Ice cream, cereal, cocktails and especially "dragon breath" snacks popular with teenagers can cause damage to the skin and internal organs, the FDA warned on Thursday.
Liquid nitrogen is used to quickly chill or freeze everything from computers to food, and to remove warts and skin tags.
More recently, snacks and novel beverages that have liquid nitrogen added just before consumption to create the "breath of the dragon" effect have gained popularity among teenagers.
Nitrogen is not toxic and is safe to use to preserve food, but because it is extremely cold, the substance is extremely cold (-320F or colder) and can freeze the skin and damage the throat and stomach, the Administration warns. of Food and Drugs.
Modern sandwiches made with liquid nitrogen and create the effect of "dragon breath" have become viral in social networks, but the FDA warns that they can cause burns by ice and tissue damage (file)
"Dragon breath" or "angel breath" sandwiches come mainly in the form of ice cream or puffs of frozen cereals with liquid nitrogen.
When chewed, liquid nitrogen flows from the pores in the snacks, creating the visual effect that smoke emanates from the mouth.
The shops and kiosks that sell snacks have sprung up in shopping malls and malls across the country and YouTube and Instagram are full of videos of adults, teens and children exhaling the "smoke."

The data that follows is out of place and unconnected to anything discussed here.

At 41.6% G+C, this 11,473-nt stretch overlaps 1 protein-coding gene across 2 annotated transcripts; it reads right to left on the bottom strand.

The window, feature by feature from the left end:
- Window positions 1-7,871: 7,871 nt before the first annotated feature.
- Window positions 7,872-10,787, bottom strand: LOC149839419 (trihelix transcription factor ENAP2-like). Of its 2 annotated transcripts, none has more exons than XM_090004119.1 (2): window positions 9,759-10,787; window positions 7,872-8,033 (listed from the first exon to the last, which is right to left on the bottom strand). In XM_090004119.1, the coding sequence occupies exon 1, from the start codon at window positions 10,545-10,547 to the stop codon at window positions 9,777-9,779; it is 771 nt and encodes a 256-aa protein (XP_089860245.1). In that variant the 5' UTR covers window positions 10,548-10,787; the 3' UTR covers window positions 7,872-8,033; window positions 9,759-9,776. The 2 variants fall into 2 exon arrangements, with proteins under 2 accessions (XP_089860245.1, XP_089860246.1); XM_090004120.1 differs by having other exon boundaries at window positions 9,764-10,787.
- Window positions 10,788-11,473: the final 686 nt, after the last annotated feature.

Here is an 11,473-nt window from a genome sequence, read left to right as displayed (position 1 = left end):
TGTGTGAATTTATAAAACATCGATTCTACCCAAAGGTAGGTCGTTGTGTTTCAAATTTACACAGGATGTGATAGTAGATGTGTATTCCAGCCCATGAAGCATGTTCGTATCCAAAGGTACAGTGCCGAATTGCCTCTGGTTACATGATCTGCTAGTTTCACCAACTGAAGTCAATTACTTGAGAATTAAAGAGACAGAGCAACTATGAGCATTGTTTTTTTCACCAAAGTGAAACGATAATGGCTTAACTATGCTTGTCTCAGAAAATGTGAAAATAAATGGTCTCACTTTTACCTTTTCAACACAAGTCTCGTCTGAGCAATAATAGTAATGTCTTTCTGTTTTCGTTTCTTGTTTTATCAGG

But in recent months, some people have also posted warnings about snacks.
For nitrogen, naturally a gas in our atmosphere, to become liquid, it has to reach temperatures of hundreds of degrees below zero.
By way of comparison, your freezer at home is zero degrees Fahrenheit, and the lowest temperature recorded in Antarctica was -130 degrees Fahrenheit.
That's almost 200 degrees warmer than liquid nitrogen on average.
Contact with something that is cold can cause a rapid burn of ice, which freezes the water in your own skin cells and contracts the blood vessels that feed them.
These changes can cause the death of skin cells and cause painful, sometimes permanent, damage.
Suffolk County in New York has already banned frozen puffs
As you can imagine, extreme cold can also have similar effects on internal tissues, damaging the esophagus and the lungs of people who eat balls full of liquid nitrogen smoke.
A man posted a video in which he ate two of the so-called "nitro puffs" and then showed that the inside of his mouth had been burned.
A Florida mother warned other parents to keep their children away from snacks after their son had a severe asthma attack after eating them.
"The FDA has been aware of serious and, in some cases, life-threatening injuries, such as damage to the skin and internal organs caused by liquid nitrogen still present in food or beverages." There has also been a report of difficulty breathing. after inhaling the steam released by liquid nitrogen when it is added immediately before consumption, "the agency warned.
It is not clear exactly how many people have suffered nitrogen-related injuries, but sweets have even been banned in Suffolk County, New York.
"This safety alert advises consumers to avoid eating, drinking or handling food prepared with liquid nitrogen at the point of sale and immediately before consumption, due to the risk of injury," the FDA said.